Linked Data for Panini Stickers

NOTE: This post was originally published as part of a series of posts on the blog of Talis Systems. However, since that website is eventually going to go offline, I have decided to move the post over here. New parts of the series will be published on All references and links to Kasabi are no longer working (the service has unfortunately been taken offline), and will be replaced with alternatives.

Stick it like Beckham…

Danish Fan at EURO2012

The EURO2012 is in full swing – with the group stage almost over (I’m watching England v Ukraine as I’m writing this), we have seen most of the usual suspects proceed into the knockout stage (Spain, Germany, Italy), some unusual suspects (Greece!), some unexpected eliminations (vaarwel Oranje, do svidanya Russia), we have had to say goodbye to hosts Poland, to Denmark and to the Boys in Green, who at least gave us some wonderful singing.

But of course, for the little kid in (some) of us, an event like the EURO2012 also means something else – Panini stickers! Little packs of five random stickers, all the players, teams, stadiums, etc. – 540 stickers in total, waiting to be carefully put into the collector’s album. Collectors sort their stickers, make and exchange “have” and “need” lists, rejoice when they complete a team and when they finally have the whole set. Numbers, names of players, teams, countries, cities, stadiums – at the end of the day, it’s all data. So, in the spirit of Leigh Dodds’ recent post on Open Data for (Big) Kids, what better subject to choose for a little EURO2012-themed Linked Data project! This is the first in a four-part series of posts about how to do such a project. Meant as a tutorial for creating linked data, it is going to illustrate all the steps from finding and converting the source data, linking and enriching it with the wider Web of Data and finally creating a little app on top of the data. I’m going to work on this as I go along, but if you want to take a peek at the dataset already now, you can do so over here on Kasabi.

Getting the Data

So, the first step in creating a Linked Data application is figuring out where to get our source data from – obviously, we don’t want to just type it in by hand. There are plenty of collector sites on the Web which have lists of all stickers with their names and numbers, but the main and authoritative source of information would be the Panini site itself. There is a nice list of stickers with numbers, names and types of stickers here. Unfortunately, it’s only an HTML page, not something more useful like a CSV file (2 or 3-star data would have been lovely). Also, the whole list is dispersed over several pages, rather than on one single page. Of course we could write a fancy screen scraper using on of the libraries available on ScraperWiki, but with just a handful of pages that aren’t going to change, we’ll simply copy and paste from the browser into a text editor. A couple of pages later, we have a nice tab-separated list of stickers. The nice thing about the original Panini list is that it has all names in their original language. We can get another, similar list from Stickermanager, which has the nice additional feature of a country code for each sticker. Again, getting the data out is a matter of copying it from the browser into a text file.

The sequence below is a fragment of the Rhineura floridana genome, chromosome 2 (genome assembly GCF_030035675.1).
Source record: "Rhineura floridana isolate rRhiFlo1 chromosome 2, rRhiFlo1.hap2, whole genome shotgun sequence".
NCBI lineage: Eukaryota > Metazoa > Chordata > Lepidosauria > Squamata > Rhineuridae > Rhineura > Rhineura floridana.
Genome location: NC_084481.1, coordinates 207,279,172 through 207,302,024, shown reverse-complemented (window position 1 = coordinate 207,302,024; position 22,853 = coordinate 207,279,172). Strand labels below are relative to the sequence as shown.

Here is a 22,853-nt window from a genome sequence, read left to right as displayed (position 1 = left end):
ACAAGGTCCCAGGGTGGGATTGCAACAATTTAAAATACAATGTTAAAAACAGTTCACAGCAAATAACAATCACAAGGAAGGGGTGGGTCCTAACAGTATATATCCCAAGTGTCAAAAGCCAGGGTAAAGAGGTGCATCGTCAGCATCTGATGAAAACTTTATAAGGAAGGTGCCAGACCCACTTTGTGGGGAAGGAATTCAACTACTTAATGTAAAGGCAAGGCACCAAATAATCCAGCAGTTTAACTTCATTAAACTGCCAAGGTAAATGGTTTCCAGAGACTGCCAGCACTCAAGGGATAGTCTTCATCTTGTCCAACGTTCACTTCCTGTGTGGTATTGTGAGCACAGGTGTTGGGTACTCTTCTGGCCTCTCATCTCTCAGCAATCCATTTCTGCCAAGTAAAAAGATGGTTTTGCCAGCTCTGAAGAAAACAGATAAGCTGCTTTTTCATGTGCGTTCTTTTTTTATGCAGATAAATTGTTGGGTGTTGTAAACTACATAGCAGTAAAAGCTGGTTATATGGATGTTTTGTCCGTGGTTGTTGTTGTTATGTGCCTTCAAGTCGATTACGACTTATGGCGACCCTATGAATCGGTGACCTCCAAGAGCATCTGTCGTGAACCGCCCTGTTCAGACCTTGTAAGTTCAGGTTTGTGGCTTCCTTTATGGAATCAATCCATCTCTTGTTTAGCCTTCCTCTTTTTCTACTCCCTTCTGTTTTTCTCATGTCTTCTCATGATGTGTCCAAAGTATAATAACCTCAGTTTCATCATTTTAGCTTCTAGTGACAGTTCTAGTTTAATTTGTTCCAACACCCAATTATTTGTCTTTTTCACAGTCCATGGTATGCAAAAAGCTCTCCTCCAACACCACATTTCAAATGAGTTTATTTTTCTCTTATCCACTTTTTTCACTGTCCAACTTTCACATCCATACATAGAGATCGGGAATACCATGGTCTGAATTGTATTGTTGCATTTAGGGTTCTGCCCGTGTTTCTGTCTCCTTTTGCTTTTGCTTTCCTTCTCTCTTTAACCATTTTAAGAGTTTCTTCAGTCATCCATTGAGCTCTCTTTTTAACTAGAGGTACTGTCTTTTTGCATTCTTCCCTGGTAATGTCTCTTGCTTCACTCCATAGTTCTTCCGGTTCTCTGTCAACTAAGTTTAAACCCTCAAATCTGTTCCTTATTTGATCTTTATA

Copying data from an HTML table into a text editor

I have named the output files from the two web sites euro2012_paninigroup.tsv and euro2012_stickermanager.tsv. Below are some example rows from our euro2012_paninigroup.tsv file, which I’ll use to explain the conversion process in the next paragraph (I have added some additional tabs for readability).

50	Polska			Glitter - Badge
74	Robert Lewandowski	Player Sticker
250	Mesut Özil		Sticker - In action
486	England			Team Sticker (puzzle)
535	2004 Hellas		Uefa European Championship History

Converting the Data with Vertere

Now that we have the data, we need to think about how to convert it. Copying directly from an HTML table in browser window into a text file gets us tab-separated values, or TSV. This is a format which, just like its close relative CSV, is essentially a tabular format – a spreadsheet. There are plenty of useful tools for converting spreadsheet-like data into RDF. I have chosen Rob Styles‘ PHP-based Vertere (from the Latin verb for turn or translate), which takes a mapping template in the Turtle RDF language and uses that to drive the conversion. The nice thing about it is that the mapping template already looks pretty close to the RDF we want to get as the output. Vertere is available on Github.

So how does Vertere work? In a nutshell, it looks at each row of our source table (TSV or CSV file) in sequence and uses the information in the mapping file to turn it into an RDF resource, using the values in the columns to create statements about the resource. We define both attributes with literal values, and relationships linking to other resources.

Each row in our Panini file has the unique number of the sticker (74), the label (Robert Lewandowski) and its type (Player Sticker). Let’s see how we would convert this using Vertere. Before I can start saying anything about how to map the individual rows, I need to give some house-keeping facts about the conversion in general. Those are needed to get the process going (I’m ignoring the prefix definitions for now):